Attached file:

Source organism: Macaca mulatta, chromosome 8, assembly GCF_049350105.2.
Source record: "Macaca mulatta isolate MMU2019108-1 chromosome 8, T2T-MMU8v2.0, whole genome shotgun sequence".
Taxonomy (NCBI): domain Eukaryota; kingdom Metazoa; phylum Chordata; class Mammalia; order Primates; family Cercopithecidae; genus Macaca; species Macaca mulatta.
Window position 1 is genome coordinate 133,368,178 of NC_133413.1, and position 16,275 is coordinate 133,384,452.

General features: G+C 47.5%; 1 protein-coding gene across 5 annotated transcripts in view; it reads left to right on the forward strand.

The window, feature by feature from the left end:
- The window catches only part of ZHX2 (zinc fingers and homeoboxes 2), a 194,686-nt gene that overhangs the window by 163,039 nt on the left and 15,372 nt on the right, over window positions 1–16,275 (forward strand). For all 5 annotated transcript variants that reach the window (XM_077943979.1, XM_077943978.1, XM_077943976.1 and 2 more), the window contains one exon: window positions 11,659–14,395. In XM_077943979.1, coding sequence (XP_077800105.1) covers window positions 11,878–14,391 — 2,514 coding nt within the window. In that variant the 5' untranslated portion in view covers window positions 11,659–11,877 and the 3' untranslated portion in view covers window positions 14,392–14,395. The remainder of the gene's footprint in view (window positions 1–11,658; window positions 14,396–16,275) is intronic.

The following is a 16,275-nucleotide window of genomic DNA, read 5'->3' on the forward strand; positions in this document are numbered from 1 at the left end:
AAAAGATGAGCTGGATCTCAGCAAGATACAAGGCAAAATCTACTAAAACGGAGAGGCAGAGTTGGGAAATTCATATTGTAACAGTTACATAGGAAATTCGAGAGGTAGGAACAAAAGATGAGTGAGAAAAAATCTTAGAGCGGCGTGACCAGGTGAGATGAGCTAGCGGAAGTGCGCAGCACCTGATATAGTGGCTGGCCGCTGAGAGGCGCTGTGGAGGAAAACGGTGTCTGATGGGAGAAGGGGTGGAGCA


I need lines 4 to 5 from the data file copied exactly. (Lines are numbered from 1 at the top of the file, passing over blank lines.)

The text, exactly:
Window position 1 is genome coordinate 133,368,178 of NC_133413.1, and position 16,275 is coordinate 133,384,452.

General features: G+C 47.5%; 1 protein-coding gene across 5 annotated transcripts in view; it reads left to right on the forward strand.